Hehehe. I guess the only thing worse than than a cable terminated with dual 3 pins would be a cable terminated with a 4 pin with a 4 pin to dual 3 pin adapter on it. Now you've got four ginormous full size XLRs to contend with. :D

se
 
May 18, 2015 at 10:51 AM Post #9 of 17

bfreedma

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Hehehe. I guess the only thing worse than than a cable terminated with dual 3 pins would be a cable terminated with a 4 pin with a 4 pin to dual 3 pin adapter on it. Now you've got four ginormous full size XLRs to contend with.
biggrin.gif


se

 
But doesn't every adapter added to the chain automatically improve SQ?
cool.gif

 
Runs for the exit....
 
Jun 17, 2015 at 3:51 PM Post #13 of 17

vinyl addict

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Steve.. will be sending some business your way soon
wink_face.gif


Just be aware that if it involves dual three pin, you'll be met at the door by a shotgun.
tongue.gif


se

Lol...I have been warned...I knew my kevlar jacket would come in handy one of these days!
 
This whole balanced connection thing got me thinking.... My source is vinyl and phono preamp has no balanced circuitry or balanced connections.
 
Will using a balanced cable for LCD-2 / Bryston be advantageous over a SE cable in this situation?
 
Jun 17, 2015 at 8:04 PM Post #14 of 17

Steve Eddy

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Lol...I have been warned...I knew my kevlar jacket would come in handy one of these days!


Kevlar jacket? Oh, in that case, you'll be greeted by an ice pick, which goes through Kevlar vests like a hot knife through butter (Kevlar cloth is great for big things like bullets, but an ice pick goes right through between the woven fibers.

Thanks for letting me know so I'll be better prepared. :p


This whole balanced connection thing got me thinking.... My source is vinyl and phono preamp has no balanced circuitry or balanced connections.

Will using a balanced cable for LCD-2 / Bryston be advantageous over a SE cable in this situation?


What the headphone community calls "balanced," the rest of the audio world calls "bridged." This is where two identical channels are bridged together in order to achieve a higher voltage swing when working with limited power supply voltage. This was common in car audio before reliable switchmode power supplies came along to allow for higher power supply voltages than 12 volts.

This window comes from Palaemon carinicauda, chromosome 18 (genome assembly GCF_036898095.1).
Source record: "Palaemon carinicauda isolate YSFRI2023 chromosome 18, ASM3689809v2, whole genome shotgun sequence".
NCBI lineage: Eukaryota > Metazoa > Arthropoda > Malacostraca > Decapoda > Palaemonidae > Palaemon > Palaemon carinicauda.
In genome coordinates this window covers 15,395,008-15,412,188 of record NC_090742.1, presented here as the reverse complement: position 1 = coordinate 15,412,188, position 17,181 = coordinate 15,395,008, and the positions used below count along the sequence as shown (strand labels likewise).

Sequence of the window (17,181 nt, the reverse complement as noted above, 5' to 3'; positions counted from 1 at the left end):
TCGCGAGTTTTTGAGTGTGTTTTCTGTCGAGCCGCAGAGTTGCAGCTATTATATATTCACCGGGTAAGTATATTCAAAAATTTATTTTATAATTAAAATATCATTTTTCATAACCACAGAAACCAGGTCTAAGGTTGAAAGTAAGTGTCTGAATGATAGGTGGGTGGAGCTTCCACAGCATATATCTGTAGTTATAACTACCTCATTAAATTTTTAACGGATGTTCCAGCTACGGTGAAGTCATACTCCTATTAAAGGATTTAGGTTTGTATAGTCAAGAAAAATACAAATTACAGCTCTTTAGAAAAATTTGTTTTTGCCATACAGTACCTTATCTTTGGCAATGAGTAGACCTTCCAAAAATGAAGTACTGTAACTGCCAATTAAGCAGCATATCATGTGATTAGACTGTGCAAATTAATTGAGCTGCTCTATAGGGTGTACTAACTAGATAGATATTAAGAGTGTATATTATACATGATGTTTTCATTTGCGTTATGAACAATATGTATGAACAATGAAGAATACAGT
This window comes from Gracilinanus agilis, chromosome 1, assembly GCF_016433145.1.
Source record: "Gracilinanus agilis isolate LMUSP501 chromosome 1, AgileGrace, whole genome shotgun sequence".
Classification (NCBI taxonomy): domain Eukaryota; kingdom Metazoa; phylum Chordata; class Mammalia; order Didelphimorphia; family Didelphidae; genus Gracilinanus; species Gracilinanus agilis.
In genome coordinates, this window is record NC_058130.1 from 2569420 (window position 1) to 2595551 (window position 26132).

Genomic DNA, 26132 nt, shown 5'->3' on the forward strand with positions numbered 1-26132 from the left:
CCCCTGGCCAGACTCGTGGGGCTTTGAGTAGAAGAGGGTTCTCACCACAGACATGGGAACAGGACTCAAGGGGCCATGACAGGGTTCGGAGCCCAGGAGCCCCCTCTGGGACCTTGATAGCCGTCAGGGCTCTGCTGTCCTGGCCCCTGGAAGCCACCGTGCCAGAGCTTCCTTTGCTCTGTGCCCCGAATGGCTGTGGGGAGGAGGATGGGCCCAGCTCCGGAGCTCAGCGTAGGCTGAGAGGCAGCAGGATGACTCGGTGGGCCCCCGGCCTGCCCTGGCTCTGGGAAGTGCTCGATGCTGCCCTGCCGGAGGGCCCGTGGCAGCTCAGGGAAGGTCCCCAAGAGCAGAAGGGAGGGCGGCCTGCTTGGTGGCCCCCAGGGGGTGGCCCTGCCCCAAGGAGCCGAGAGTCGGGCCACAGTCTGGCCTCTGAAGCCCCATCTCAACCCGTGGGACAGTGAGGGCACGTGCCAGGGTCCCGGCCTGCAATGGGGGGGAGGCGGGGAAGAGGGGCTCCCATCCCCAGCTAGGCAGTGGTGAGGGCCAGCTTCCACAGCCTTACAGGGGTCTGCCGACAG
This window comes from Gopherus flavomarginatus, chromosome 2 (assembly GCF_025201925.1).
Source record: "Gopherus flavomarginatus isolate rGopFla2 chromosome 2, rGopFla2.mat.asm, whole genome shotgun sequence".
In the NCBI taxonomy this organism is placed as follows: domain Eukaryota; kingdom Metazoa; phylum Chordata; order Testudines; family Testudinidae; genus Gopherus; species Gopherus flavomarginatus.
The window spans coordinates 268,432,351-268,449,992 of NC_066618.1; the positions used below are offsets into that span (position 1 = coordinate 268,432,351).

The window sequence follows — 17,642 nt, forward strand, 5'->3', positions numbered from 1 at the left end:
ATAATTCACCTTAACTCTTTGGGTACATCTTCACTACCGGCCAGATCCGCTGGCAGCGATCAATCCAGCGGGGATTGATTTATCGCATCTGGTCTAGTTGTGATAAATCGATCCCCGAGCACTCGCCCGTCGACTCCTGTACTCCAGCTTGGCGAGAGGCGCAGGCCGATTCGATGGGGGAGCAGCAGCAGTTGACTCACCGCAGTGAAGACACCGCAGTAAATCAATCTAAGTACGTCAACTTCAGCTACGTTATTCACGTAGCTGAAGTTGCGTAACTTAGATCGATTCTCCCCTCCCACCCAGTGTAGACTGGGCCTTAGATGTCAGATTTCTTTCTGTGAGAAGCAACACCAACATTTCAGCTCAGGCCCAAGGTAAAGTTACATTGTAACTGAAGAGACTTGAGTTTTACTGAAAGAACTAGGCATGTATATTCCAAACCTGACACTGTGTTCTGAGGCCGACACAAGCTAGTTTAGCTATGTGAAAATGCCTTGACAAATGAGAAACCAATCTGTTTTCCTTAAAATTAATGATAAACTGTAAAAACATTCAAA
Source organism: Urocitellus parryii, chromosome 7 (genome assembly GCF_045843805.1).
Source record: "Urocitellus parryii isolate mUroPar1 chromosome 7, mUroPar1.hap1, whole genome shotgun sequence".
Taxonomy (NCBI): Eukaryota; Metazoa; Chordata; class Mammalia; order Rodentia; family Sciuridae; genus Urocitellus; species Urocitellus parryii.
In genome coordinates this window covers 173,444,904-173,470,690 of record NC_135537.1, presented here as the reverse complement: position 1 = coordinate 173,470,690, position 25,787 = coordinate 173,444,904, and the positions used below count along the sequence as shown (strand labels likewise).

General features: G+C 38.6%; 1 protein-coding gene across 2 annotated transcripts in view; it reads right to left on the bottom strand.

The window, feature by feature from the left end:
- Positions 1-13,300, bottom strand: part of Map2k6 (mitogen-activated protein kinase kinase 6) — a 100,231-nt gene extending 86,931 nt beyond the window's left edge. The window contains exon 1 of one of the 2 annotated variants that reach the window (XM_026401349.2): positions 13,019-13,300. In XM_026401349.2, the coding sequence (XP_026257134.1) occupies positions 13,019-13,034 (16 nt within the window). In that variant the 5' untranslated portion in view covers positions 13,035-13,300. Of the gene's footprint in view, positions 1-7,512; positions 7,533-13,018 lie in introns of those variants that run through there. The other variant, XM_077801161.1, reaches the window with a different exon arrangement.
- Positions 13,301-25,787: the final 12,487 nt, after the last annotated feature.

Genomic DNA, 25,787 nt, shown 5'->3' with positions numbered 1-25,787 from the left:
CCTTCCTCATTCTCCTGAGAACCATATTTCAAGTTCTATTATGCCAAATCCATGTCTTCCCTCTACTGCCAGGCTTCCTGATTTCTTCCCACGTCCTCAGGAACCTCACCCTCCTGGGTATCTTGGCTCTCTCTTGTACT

In the rest of the audio world, "balanced" is all about differential inputs and common-mode noise rejection, which is important in environments like recording studios where very long runs of cable are used.

A bridged amplifier does not have a differential input and offers zero common-mode noise rejection.

The long and the short of it is that the person who got the whole "balanced" thing started in the headphone market didn't really understand what they were doing and misused the word "balanced." And while it has become rather popular in the headphone community, it offers no meaningful technical advantage and has just become a gimmick.

The interesting thing about bridged amps is that all else being equal, they will give you 6 dB more gain. And it's a curious thing about humans in that we perceive a bit louder as higher quality. This is something that unscrupulous stereo salesmen would often take advantage of, making sure to play the system they wanted to sell just a tiny bit louder.

Personally I think this is why "balanced" came to be so popular. That and that "balanced" is typically associated with high quality professional gear although it is something completely different from bridging.

se
 
Jun 17, 2015 at 10:31 PM Post #15 of 17

vinyl addict

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Lol...I have been warned...I knew my kevlar jacket would come in handy one of these days!


Kevlar jacket? Oh, in that case, you'll be greeted by an ice pick, which goes through Kevlar vests like a hot knife through butter (Kevlar cloth is great for big things like bullets, but an ice pick goes right through between the woven fibers.

Thanks for letting me know so I'll be better prepared.
tongue.gif

(doorbell rings) Honey... can you see who's at the door
eek.gif

 
Comments deciphered, noted and appreciated
smily_headphones1.gif
   Guess I'll stay with TRS connection... don't want/need another phono stage.